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Old April 15th, 2008, 11:37 PM   #101
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Gautrain Rapid Rail Link

Quote:
Originally Posted by Inertia View Post
CONSTRUCTION UPDATE - 31 MARCH 2008

A) SOUTHERN SECTION

1. Underground section

PARK STATION
Excavation of the single-track rail tunnel towards the north has reached approximately 280 metres from the tunnel portal.

Construction of the 25m deep station box is making good progress. Lateral support waler beams are currently being installed in tandem with bulk excavation. These waler beams, braced with a series of lateral struts, provide temporary support the perimeter walls during station box excavation. Construction of the multi-story parkade foundation has also started.







The 27 metre deep portal provides an access shaft to tunnelling activities below. A massive gantry crane is visible above the portal. This crane is used to hoist the rock excavated from the tunnel and load it into dump trucks. The crane will also lift the necessary construction equipment in and out of the portal below.

EMERGENCY SHAFT 1 (HILLBROW)
The single-track rail tunnel between Park Station and Sandton Station will feature seven emergency access shafts. These shafts will provide emergency services personnel access to the tunnels below. At the bases of these shafts there will be safe havens where passengers can gather in case of an emergency.

The Land required for Emergency Shaft 1 in Hillbrow is in the process of being expropriated. Site establishment and shaft excavation will start soon.

EMERGENCY SHAFT 2 (THE WILDS, HOUGHTON)







At Shaft E2, excavation depth reached nearly 38 metres and 27 metres of shaft lining was completed. Once the shaft reaches its final depth, an adit linking the bottom of the shaft to the tunnel alignment will be excavated, from where two rail tunnel sections will be excavated. The one tunnel will head south towards Park Station, while the other tunnel will head north towards Rosebank Station.

EMERGENCY SHAFT 4 (HOUGHTON)
Construction of the shaft collar has been completed and shaft excavation will commence in early April.

ROSEBANK STATION
Automated tunnel excavation is now underway deep below Oxford Road. The giant Tunnel Boring Machine (TBM) started boring in January.







This moving factory uses latest international technology to bore a 3km section of the tunnel from Rosebank Station southwards. The TBM has been purpose-built to deal with the difficult geological conditions along this section of the route. The remainder of the single-track rail tunnel towards Park Station will be excavated using conventional drilling and blasting methods.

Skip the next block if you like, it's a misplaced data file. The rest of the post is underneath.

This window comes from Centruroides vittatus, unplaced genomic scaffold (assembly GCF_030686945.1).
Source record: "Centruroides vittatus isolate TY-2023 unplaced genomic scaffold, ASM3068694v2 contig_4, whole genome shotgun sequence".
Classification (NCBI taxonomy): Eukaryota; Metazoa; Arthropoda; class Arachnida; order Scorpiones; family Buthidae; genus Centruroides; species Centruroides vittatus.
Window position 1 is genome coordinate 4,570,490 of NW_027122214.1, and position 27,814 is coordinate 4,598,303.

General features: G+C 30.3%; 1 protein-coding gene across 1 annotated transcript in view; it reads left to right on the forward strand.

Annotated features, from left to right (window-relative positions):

The TBM, named Imbokodo, installs pre-cast concrete tunnel lining segments behind it as it moves forward. It leaves behind a watertight and smooth lining to the 6.8m diameter tunnel. The TBM has already installed approximately 211 tunnel lining segments which equates to a distance of almost 325 metres of tunnel bored.







With excavation of the 180 metre long, 25 metre deep station box complete, as well as the station base slab, excavation of the last part of northern cut & cover section continued. Construction of the station external walls within the station box has commenced.

North of the station box, tunnelling towards Sandton continued from the northern drill & blast shaft, with approximately 195 metres excavated by the end of March.

EMERGENCY SHAFT 5 (DUNKELD, ROSEBANK)
Tunnelling towards Sandton – the only section of tunnelling being excavated from this shaft - has progressed to approximately 240 metres. Excavation of the safe haven chamber is progressing simultaneously.

A head house structure is visible above the shaft, which houses the overhead gantry crane. It is used for hoisting excavated rock and lowering and lifting materials and equipment. The crane is clad with sound absorbing panels to limit noise created by construction work. This is a temporary structure, which will be removed once tunnelling operations are completed.

SANDTON STATION
Excavation of the three level parking basement is complete and construction of the parkade foundations has commenced.







Construction of the cavern for the underground station, which is being excavated via the southern construction shaft, is on track and tunnelling from the south shaft towards Rosebank is also making good progress. The “top headings” of both of these have reached approximately 40 metres in each direction.

Excavation of the north shaft reached the third waler beam level, where hard rock has now been encountered. Waler beam and strut installation continued. These waler beams, braced with a series of lateral struts, provide temporary support the perimeter walls during excavation.

MUSHROOM FARM PARK
Two sets of tunnels are being excavated towards Sandton. These single and double track tunnels have reached 472 metres and 232 metres respectively. The double tunnel towards Marlboro Portal reached approximately 510 metres. Later this year, the tunnel being excavated from Mushroom Farm Park will meet with the tunnel being excavated from Marlboro Portal to form one, continuous tunnel.